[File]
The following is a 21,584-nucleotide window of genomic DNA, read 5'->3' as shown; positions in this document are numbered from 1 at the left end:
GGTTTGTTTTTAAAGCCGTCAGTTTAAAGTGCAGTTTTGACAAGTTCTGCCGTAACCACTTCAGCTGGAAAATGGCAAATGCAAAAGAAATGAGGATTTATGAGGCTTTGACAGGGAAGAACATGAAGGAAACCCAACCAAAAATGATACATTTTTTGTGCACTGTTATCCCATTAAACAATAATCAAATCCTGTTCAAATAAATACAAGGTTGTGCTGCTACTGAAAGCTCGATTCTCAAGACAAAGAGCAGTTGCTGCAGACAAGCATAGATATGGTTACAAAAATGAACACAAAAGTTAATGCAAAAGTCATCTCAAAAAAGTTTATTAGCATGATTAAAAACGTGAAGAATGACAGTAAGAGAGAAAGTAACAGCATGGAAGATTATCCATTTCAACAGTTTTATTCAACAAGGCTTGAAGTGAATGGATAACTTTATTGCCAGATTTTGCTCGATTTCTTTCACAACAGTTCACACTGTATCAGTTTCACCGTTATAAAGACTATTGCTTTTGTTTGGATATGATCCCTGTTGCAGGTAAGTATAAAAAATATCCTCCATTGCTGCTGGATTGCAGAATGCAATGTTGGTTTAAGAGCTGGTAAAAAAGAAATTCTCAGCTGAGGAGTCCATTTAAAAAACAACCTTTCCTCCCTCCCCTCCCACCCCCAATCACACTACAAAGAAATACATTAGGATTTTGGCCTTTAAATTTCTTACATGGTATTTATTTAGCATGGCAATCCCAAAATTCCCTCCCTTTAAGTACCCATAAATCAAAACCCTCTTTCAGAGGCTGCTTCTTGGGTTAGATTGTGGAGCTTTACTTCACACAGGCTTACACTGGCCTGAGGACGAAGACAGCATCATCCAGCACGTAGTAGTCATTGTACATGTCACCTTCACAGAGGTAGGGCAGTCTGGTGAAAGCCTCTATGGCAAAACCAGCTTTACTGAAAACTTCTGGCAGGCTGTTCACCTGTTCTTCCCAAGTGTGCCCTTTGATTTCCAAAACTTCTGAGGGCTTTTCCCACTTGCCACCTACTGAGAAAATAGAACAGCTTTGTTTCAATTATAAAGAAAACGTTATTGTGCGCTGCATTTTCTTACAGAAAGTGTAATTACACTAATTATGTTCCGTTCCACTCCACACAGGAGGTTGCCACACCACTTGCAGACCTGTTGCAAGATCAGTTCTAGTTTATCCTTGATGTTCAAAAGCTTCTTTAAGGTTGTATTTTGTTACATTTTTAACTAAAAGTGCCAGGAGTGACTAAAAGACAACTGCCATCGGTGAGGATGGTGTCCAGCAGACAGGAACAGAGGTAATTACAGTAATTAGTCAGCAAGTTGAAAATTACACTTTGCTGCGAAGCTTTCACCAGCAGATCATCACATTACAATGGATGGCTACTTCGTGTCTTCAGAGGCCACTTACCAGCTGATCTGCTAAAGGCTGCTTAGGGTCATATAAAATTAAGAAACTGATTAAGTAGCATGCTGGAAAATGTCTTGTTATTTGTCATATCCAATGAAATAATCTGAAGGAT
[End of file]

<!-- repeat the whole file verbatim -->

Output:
The following is a 21,584-nucleotide window of genomic DNA, read 5'->3' as shown; positions in this document are numbered from 1 at the left end:
GGTTTGTTTTTAAAGCCGTCAGTTTAAAGTGCAGTTTTGACAAGTTCTGCCGTAACCACTTCAGCTGGAAAATGGCAAATGCAAAAGAAATGAGGATTTATGAGGCTTTGACAGGGAAGAACATGAAGGAAACCCAACCAAAAATGATACATTTTTTGTGCACTGTTATCCCATTAAACAATAATCAAATCCTGTTCAAATAAATACAAGGTTGTGCTGCTACTGAAAGCTCGATTCTCAAGACAAAGAGCAGTTGCTGCAGACAAGCATAGATATGGTTACAAAAATGAACACAAAAGTTAATGCAAAAGTCATCTCAAAAAAGTTTATTAGCATGATTAAAAACGTGAAGAATGACAGTAAGAGAGAAAGTAACAGCATGGAAGATTATCCATTTCAACAGTTTTATTCAACAAGGCTTGAAGTGAATGGATAACTTTATTGCCAGATTTTGCTCGATTTCTTTCACAACAGTTCACACTGTATCAGTTTCACCGTTATAAAGACTATTGCTTTTGTTTGGATATGATCCCTGTTGCAGGTAAGTATAAAAAATATCCTCCATTGCTGCTGGATTGCAGAATGCAATGTTGGTTTAAGAGCTGGTAAAAAAGAAATTCTCAGCTGAGGAGTCCATTTAAAAAACAACCTTTCCTCCCTCCCCTCCCACCCCCAATCACACTACAAAGAAATACATTAGGATTTTGGCCTTTAAATTTCTTACATGGTATTTATTTAGCATGGCAATCCCAAAATTCCCTCCCTTTAAGTACCCATAAATCAAAACCCTCTTTCAGAGGCTGCTTCTTGGGTTAGATTGTGGAGCTTTACTTCACACAGGCTTACACTGGCCTGAGGACGAAGACAGCATCATCCAGCACGTAGTAGTCATTGTACATGTCACCTTCACAGAGGTAGGGCAGTCTGGTGAAAGCCTCTATGGCAAAACCAGCTTTACTGAAAACTTCTGGCAGGCTGTTCACCTGTTCTTCCCAAGTGTGCCCTTTGATTTCCAAAACTTCTGAGGGCTTTTCCCACTTGCCACCTACTGAGAAAATAGAACAGCTTTGTTTCAATTATAAAGAAAACGTTATTGTGCGCTGCATTTTCTTACAGAAAGTGTAATTACACTAATTATGTTCCGTTCCACTCCACACAGGAGGTTGCCACACCACTTGCAGACCTGTTGCAAGATCAGTTCTAGTTTATCCTTGATGTTCAAAAGCTTCTTTAAGGTTGTATTTTGTTACATTTTTAACTAAAAGTGCCAGGAGTGACTAAAAGACAACTGCCATCGGTGAGGATGGTGTCCAGCAGACAGGAACAGAGGTAATTACAGTAATTAGTCAGCAAGTTGAAAATTACACTTTGCTGCGAAGCTTTCACCAGCAGATCATCACATTACAATGGATGGCTACTTCGTGTCTTCAGAGGCCACTTACCAGCTGATCTGCTAAAGGCTGCTTAGGGTCATATAAAATTAAGAAACTGATTAAGTAGCATGCTGGAAAATGTCTTGTTATTTGTCATATCCAATGAAATAATCTGAAGGAT